Local Control and Accountability Plan

What is the LCAP?

The Local Control Accountability Plan (LCAP) is a comprehensive three-year plan, updated annually, outlining the strategies a district intends to implement to enhance student outcomes. Structured around ten priority areas, it is mandated to address the needs of students from diverse backgrounds, particularly those facing socioeconomic challenges, foster youth, and English language learners. The LCAP provides an opportunity for school districts to share their stories of how, what, and why programs and services are selected to meet their local needs. The components of the LCAP are posted as one document assembled in the following order:

  • LCFF Budget Overview for Parents

  • Plan Summary

  • Engaging Educational Partners

  • Goals and Actions

  • Increased or Improved Services for Foster Youth, English Learners, and Low-income students

  • Action Tables

  • Instructions

Learn More About LCFF Priorities and Local Indicators

2024 - 2027 LCAP Development Process

What is the purpose of the LCAP?

California's primary education finance law, the Local Control Funding Formula (LCFF), distributes base funding to districts based on student enrollment numbers. Additionally, districts receive supplementary funding per student to support the education of English language learners, foster youth, and economically disadvantaged students.

While districts have flexibility in allocating these funds, they are obligated to maintain transparency regarding expenditures, particularly for targeted student groups. The LCAP serves as the primary tool for districts to ensure this transparency. The State Board of Education provides districts with a standardized template organized around priority areas, which districts are expected to follow or customize to meet their specific needs. Enacted into law in 2014, the LCFF-LCAP system represents a significant legislative achievement during the Brown Administration.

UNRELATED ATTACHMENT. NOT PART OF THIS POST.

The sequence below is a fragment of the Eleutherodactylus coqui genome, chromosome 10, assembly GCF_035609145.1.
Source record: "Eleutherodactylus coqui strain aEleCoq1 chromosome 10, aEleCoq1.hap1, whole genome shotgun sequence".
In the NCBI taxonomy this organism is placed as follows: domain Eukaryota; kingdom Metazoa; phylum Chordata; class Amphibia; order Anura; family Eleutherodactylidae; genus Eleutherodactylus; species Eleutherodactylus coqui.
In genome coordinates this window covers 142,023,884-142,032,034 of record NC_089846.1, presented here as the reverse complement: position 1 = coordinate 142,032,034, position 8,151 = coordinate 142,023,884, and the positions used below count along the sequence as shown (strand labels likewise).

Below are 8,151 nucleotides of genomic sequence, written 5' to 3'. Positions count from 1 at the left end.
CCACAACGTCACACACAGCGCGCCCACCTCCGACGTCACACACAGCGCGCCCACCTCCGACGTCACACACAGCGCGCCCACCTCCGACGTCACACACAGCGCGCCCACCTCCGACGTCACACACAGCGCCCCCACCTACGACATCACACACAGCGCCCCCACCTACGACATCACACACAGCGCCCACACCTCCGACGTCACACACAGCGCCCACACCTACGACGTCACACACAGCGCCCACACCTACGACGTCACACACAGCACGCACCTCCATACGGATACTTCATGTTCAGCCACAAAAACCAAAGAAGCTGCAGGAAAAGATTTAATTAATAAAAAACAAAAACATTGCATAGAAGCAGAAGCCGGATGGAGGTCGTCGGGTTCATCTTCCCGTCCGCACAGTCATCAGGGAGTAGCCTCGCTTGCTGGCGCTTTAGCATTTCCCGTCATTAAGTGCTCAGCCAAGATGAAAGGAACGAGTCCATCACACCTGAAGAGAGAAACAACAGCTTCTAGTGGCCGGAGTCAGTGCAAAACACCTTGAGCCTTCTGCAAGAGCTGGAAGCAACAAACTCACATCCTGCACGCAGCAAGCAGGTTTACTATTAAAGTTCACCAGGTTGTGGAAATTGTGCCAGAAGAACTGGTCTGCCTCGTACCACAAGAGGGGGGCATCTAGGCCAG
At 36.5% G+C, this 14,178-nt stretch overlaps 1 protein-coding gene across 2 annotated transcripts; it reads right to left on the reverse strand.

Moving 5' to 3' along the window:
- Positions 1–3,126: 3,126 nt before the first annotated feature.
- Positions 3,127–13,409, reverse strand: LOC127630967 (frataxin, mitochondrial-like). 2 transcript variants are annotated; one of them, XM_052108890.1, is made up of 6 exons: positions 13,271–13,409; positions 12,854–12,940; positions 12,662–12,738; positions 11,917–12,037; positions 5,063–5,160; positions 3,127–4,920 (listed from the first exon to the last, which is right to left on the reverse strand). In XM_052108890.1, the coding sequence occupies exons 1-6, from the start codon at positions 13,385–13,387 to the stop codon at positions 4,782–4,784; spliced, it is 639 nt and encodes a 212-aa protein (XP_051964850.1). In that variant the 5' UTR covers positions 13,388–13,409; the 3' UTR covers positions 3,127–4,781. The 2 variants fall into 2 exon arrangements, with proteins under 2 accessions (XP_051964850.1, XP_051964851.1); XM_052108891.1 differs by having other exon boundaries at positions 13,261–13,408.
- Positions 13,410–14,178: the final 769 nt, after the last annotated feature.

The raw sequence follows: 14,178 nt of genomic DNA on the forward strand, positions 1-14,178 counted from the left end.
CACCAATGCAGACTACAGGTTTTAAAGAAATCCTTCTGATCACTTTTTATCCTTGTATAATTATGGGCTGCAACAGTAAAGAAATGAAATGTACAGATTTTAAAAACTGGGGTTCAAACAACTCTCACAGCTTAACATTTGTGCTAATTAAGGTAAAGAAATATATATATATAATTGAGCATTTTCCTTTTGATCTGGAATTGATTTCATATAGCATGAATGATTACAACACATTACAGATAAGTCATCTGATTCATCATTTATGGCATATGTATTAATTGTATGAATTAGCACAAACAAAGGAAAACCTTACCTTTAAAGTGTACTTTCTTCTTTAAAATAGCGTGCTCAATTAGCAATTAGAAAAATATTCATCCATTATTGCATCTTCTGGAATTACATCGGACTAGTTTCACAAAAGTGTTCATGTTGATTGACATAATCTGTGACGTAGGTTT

Ensuring Accountability in School Districts

An underlying assumption regarding the LCAP is that community members will engage with it to hold schools accountable for achieving results and using additional funding appropriately. Originally created in 2014, the LCAP Parent Checklist, developed in partnership with the California State PTA, assists parents in understanding and providing informed input into the document.

Community Engagement

The LCAP process provides an opportunity for stakeholders to communicate their priorities to the district. It requires consultation with various groups, including the District Parent Advisory Committee (PAC), English Learner Parent Advisory Committees (DLAC), parents, students, school personnel, local bargaining units, and the community. School site councils and site-based student and parent groups (PTSAs) also play a crucial role in aligning their work with the district's LCAP.

Questions about our LCAP contact: Michael Cubacub, Ed.D. Director of Educational Services Phone Number: 925.625.0700

When must the district's LCAP be completed?

Districts are required to adopt their LCAP as part of their annual budget process, which must be completed by June 30 of each year. In addition, school districts are required to present a mid-year update that includes all available mid-year expenditure and implementation data on all actions identified in the LCAP. The mid-year expenditure and implementation data that an LEA reports to its local governing board is locally determined and must be presented on or before the end of February of each year.

Who approves the LCAP?

The district's school board votes to adopt the LCAP. After approval, the county office of education reviews it and may suggest revisions. Ultimately, the California Department of Education reviews county office LCAPs. Input is crucial early in the process due to the rapid pace of finalization.

2024 - 2027 Local Control Accountability Plan

OUESD Previous Years Local Control Accountability Plan